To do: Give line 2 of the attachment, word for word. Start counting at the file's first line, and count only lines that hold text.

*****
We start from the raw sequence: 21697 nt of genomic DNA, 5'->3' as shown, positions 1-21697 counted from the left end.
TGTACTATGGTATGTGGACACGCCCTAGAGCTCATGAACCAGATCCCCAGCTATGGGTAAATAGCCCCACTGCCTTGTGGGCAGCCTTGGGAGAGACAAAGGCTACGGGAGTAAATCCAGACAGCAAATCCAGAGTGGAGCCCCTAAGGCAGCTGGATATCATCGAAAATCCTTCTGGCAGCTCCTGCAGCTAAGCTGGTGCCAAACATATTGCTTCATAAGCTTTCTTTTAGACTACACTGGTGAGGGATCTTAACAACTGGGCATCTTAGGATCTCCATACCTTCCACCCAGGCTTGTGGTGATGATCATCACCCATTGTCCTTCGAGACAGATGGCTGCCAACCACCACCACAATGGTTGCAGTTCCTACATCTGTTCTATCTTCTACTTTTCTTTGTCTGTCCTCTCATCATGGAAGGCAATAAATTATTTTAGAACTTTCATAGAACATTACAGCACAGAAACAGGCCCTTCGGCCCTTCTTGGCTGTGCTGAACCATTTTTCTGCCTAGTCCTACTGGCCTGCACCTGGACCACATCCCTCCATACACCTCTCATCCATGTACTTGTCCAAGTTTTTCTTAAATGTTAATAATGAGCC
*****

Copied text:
TGTACTATGGTATGTGGACACGCCCTAGAGCTCATGAACCAGATCCCCAGCTATGGGTAAATAGCCCCACTGCCTTGTGGGCAGCCTTGGGAGAGACAAAGGCTACGGGAGTAAATCCAGACAGCAAATCCAGAGTGGAGCCCCTAAGGCAGCTGGATATCATCGAAAATCCTTCTGGCAGCTCCTGCAGCTAAGCTGGTGCCAAACATATTGCTTCATAAGCTTTCTTTTAGACTACACTGGTGAGGGATCTTAACAACTGGGCATCTTAGGATCTCCATACCTTCCACCCAGGCTTGTGGTGATGATCATCACCCATTGTCCTTCGAGACAGATGGCTGCCAACCACCACCACAATGGTTGCAGTTCCTACATCTGTTCTATCTTCTACTTTTCTTTGTCTGTCCTCTCATCATGGAAGGCAATAAATTATTTTAGAACTTTCATAGAACATTACAGCACAGAAACAGGCCCTTCGGCCCTTCTTGGCTGTGCTGAACCATTTTTCTGCCTAGTCCTACTGGCCTGCACCTGGACCACATCCCTCCATACACCTCTCATCCATGTACTTGTCCAAGTTTTTCTTAAATGTTAATAATGAGCC